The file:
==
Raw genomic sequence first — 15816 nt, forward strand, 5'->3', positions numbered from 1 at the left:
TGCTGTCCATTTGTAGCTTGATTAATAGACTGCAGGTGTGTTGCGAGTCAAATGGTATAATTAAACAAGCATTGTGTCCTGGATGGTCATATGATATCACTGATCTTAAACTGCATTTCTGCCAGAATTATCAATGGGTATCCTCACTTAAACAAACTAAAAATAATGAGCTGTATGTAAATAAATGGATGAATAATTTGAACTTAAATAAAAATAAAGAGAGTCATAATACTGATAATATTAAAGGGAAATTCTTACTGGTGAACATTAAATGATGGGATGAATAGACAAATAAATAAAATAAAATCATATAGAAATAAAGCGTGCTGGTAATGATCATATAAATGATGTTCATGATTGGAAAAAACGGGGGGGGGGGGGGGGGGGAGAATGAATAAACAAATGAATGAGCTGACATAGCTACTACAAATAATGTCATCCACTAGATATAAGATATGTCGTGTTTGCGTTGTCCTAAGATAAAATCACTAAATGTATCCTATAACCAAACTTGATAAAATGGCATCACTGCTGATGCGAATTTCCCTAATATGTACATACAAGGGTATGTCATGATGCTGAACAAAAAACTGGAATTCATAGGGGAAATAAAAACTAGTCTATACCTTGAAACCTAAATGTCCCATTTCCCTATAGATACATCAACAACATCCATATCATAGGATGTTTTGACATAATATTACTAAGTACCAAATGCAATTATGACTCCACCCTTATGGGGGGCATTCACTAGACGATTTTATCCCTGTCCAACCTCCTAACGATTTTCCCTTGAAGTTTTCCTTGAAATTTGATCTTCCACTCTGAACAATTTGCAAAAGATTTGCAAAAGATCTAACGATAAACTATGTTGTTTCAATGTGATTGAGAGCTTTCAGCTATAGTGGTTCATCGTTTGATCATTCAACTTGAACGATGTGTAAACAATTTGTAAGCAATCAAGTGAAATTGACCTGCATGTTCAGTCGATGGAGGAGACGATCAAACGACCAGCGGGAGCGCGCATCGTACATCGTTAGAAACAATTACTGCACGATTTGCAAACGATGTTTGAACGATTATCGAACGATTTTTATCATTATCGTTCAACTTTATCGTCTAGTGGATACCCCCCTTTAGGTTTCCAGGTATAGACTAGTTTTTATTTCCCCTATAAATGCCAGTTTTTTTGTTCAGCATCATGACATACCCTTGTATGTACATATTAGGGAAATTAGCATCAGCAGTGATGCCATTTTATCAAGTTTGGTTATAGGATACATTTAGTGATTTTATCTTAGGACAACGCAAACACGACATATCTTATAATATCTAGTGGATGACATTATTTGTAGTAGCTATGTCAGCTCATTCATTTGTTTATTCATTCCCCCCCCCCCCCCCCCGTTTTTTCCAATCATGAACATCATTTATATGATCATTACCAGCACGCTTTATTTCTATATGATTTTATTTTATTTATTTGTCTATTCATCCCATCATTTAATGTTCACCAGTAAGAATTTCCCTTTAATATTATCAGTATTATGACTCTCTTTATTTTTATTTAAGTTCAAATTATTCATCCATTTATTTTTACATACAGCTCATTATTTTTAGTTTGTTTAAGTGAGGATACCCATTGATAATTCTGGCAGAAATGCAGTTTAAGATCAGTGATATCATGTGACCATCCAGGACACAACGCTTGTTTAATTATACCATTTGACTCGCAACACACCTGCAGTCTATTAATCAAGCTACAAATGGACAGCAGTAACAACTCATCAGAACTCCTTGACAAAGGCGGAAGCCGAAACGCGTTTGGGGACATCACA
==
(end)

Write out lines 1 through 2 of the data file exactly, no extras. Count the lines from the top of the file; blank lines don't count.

Raw genomic sequence first — 15816 nt, forward strand, 5'->3', positions numbered from 1 at the left:
TGCTGTCCATTTGTAGCTTGATTAATAGACTGCAGGTGTGTTGCGAGTCAAATGGTATAATTAAACAAGCATTGTGTCCTGGATGGTCATATGATATCACTGATCTTAAACTGCATTTCTGCCAGAATTATCAATGGGTATCCTCACTTAAACAAACTAAAAATAATGAGCTGTATGTAAATAAATGGATGAATAATTTGAACTTAAATAAAAATAAAGAGAGTCATAATACTGATAATATTAAAGGGAAATTCTTACTGGTGAACATTAAATGATGGGATGAATAGACAAATAAATAAAATAAAATCATATAGAAATAAAGCGTGCTGGTAATGATCATATAAATGATGTTCATGATTGGAAAAAACGGGGGGGGGGGGGGGGGGGAGAATGAATAAACAAATGAATGAGCTGACATAGCTACTACAAATAATGTCATCCACTAGATATAAGATATGTCGTGTTTGCGTTGTCCTAAGATAAAATCACTAAATGTATCCTATAACCAAACTTGATAAAATGGCATCACTGCTGATGCGAATTTCCCTAATATGTACATACAAGGGTATGTCATGATGCTGAACAAAAAACTGGAATTCATAGGGGAAATAAAAACTAGTCTATACCTTGAAACCTAAATGTCCCATTTCCCTATAGATACATCAACAACATCCATATCATAGGATGTTTTGACATAATATTACTAAGTACCAAATGCAATTATGACTCCACCCTTATGGGGGGCATTCACTAGACGATTTTATCCCTGTCCAACCTCCTAACGATTTTCCCTTGAAGTTTTCCTTGAAATTTGATCTTCCACTCTGAACAATTTGCAAAAGATTTGCAAAAGATCTAACGATAAACTATGTTGTTTCAATGTGATTGAGAGCTTTCAGCTATAGTGGTTCATCGTTTGATCATTCAACTTGAACGATGTGTAAACAATTTGTAAGCAATCAAGTGAAATTGACCTGCATGTTCAGTCGATGGAGGAGACGATCAAACGACCAGCGGGAGCGCGCATCGTACATCGTTAGAAACAATTACTGCACGATTTGCAAACGATGTTTGAACGATTATCGAACGATTTTTATCATTATCGTTCAACTTTATCGTCTAGTGGATACCCCCCTTTAGGTTTCCAGGTATAGACTAGTTTTTATTTCCCCTATAAATGCCAGTTTTTTTGTTCAGCATCATGACATACCCTTGTATGTACATATTAGGGAAATTAGCATCAGCAGTGATGCCATTTTATCAAGTTTGGTTATAGGATACATTTAGTGATTTTATCTTAGGACAACGCAAACACGACATATCTTATAATATCTAGTGGATGACATTATTTGTAGTAGCTATGTCAGCTCATTCATTTGTTTATTCATTCCCCCCCCCCCCCCCCCGTTTTTTCCAATCATGAACATCATTTATATGATCATTACCAGCACGCTTTATTTCTATATGATTTTATTTTATTTATTTGTCTATTCATCCCATCATTTAATGTTCACCAGTAAGAATTTCCCTTTAATATTATCAGTATTATGACTCTCTTTATTTTTATTTAAGTTCAAATTATTCATCCATTTATTTTTACATACAGCTCATTATTTTTAGTTTGTTTAAGTGAGGATACCCATTGATAATTCTGGCAGAAATGCAGTTTAAGATCAGTGATATCATGTGACCATCCAGGACACAACGCTTGTTTAATTATACCATTTGACTCGCAACACACCTGCAGTCTATTAATCAAGCTACAAATGGACAGCAGTAACAACTCATCAGAACTCCTTGACAAAGGCGGAAGCCGAAACGCGTTTGGGGACATCACA